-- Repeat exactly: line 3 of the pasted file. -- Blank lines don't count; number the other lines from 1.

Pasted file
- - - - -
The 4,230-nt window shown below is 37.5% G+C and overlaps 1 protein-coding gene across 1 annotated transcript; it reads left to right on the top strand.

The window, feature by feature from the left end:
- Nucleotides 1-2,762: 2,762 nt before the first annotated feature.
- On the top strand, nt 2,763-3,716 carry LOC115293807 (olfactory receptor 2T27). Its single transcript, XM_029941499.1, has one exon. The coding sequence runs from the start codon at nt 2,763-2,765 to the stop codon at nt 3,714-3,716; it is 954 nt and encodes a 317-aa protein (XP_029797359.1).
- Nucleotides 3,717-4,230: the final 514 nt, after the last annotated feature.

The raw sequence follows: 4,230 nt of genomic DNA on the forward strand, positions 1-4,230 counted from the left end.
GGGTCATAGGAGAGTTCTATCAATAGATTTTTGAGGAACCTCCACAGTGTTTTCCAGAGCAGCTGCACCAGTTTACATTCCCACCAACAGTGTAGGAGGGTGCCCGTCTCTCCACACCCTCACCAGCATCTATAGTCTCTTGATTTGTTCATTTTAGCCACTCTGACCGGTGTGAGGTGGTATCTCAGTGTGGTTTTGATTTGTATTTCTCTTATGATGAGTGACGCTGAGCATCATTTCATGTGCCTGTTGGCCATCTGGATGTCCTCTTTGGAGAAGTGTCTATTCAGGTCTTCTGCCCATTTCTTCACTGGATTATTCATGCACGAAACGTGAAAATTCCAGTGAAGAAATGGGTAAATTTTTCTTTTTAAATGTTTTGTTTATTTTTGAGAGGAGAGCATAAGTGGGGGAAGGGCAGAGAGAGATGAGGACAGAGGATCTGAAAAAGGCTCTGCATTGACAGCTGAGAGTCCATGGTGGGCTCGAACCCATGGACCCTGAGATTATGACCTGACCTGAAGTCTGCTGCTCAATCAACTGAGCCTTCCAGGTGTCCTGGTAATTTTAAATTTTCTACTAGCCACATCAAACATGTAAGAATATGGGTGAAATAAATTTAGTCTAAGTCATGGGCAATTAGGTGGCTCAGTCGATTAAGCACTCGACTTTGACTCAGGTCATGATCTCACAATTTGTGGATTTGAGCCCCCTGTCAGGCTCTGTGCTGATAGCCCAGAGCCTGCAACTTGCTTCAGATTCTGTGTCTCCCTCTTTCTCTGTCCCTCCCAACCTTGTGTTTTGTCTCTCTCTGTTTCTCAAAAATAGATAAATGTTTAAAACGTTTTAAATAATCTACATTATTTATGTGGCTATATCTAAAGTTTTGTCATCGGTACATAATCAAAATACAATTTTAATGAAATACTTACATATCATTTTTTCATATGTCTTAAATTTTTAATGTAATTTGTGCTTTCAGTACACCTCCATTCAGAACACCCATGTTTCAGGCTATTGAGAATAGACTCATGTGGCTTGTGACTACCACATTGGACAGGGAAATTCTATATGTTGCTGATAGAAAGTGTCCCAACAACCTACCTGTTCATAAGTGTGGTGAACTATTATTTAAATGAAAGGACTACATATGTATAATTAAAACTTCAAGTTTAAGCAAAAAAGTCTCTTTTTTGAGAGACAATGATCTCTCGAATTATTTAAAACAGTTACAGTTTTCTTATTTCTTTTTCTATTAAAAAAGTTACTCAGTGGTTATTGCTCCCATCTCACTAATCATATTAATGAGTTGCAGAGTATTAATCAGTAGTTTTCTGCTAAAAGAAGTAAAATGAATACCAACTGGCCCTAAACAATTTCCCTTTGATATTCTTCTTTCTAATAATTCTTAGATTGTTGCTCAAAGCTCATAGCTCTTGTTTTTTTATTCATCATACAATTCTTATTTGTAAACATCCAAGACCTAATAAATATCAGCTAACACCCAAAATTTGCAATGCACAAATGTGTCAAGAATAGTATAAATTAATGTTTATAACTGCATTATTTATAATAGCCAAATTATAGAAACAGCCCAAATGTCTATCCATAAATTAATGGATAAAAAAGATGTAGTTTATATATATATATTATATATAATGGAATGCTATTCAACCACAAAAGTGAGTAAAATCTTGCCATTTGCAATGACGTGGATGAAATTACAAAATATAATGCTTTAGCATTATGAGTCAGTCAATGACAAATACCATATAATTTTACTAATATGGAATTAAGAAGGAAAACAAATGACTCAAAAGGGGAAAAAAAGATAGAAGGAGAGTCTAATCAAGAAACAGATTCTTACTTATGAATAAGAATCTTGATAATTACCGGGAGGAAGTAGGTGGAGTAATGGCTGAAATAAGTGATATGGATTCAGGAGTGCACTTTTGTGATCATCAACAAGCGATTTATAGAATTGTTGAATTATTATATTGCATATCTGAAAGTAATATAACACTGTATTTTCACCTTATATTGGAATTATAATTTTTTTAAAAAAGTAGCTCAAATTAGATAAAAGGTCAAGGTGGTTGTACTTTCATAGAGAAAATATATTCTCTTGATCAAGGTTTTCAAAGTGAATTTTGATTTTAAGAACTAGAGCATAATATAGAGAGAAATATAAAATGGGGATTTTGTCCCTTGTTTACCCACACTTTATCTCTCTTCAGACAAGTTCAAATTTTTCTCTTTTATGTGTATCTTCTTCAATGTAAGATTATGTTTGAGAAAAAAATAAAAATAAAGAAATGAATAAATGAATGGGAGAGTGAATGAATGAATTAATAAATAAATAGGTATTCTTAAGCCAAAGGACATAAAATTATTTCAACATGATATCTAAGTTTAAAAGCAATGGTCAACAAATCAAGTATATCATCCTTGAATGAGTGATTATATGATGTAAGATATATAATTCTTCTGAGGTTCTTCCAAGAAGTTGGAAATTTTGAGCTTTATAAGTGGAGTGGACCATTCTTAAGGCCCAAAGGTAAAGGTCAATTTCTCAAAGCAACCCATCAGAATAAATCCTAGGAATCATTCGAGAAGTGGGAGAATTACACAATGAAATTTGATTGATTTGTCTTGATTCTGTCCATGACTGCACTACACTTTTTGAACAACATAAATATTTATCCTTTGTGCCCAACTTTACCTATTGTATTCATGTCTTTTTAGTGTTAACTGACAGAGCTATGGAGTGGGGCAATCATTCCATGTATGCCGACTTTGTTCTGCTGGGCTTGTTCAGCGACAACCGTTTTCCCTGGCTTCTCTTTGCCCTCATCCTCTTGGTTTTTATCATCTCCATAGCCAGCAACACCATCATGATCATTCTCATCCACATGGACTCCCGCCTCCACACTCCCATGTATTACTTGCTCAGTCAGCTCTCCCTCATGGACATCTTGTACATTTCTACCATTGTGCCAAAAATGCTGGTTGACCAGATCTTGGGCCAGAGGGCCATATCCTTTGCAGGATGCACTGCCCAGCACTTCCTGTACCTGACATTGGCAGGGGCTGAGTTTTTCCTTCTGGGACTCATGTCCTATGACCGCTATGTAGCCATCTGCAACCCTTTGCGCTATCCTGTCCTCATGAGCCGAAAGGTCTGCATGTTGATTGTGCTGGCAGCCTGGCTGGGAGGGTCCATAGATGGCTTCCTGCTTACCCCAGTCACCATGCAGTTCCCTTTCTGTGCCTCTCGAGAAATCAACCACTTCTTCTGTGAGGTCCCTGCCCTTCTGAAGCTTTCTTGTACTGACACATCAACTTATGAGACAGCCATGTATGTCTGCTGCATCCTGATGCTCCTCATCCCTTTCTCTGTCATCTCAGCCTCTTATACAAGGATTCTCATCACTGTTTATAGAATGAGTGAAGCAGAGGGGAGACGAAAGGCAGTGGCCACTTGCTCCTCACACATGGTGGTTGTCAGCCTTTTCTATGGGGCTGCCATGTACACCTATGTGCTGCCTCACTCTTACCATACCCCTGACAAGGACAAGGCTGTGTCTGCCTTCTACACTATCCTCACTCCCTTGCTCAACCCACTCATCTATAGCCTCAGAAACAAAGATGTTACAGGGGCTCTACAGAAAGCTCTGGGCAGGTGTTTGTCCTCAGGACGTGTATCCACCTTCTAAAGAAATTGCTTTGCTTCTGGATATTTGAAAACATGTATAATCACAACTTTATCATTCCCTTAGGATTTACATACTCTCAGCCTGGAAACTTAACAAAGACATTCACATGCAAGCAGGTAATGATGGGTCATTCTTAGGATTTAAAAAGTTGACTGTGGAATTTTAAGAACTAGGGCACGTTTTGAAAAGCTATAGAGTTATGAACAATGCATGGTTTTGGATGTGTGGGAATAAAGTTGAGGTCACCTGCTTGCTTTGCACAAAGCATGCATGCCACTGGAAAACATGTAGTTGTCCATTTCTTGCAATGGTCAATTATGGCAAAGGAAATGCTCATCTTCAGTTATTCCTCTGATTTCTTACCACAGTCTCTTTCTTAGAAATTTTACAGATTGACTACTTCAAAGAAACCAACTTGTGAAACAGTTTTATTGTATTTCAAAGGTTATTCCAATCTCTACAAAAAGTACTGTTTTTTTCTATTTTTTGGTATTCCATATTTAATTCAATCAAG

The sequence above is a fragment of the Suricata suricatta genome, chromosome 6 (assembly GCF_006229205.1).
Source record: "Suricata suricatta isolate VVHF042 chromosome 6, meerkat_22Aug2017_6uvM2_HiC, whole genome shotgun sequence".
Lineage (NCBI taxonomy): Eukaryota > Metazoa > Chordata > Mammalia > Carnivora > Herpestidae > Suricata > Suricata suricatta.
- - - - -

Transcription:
- Nucleotides 1-2,762: 2,762 nt before the first annotated feature.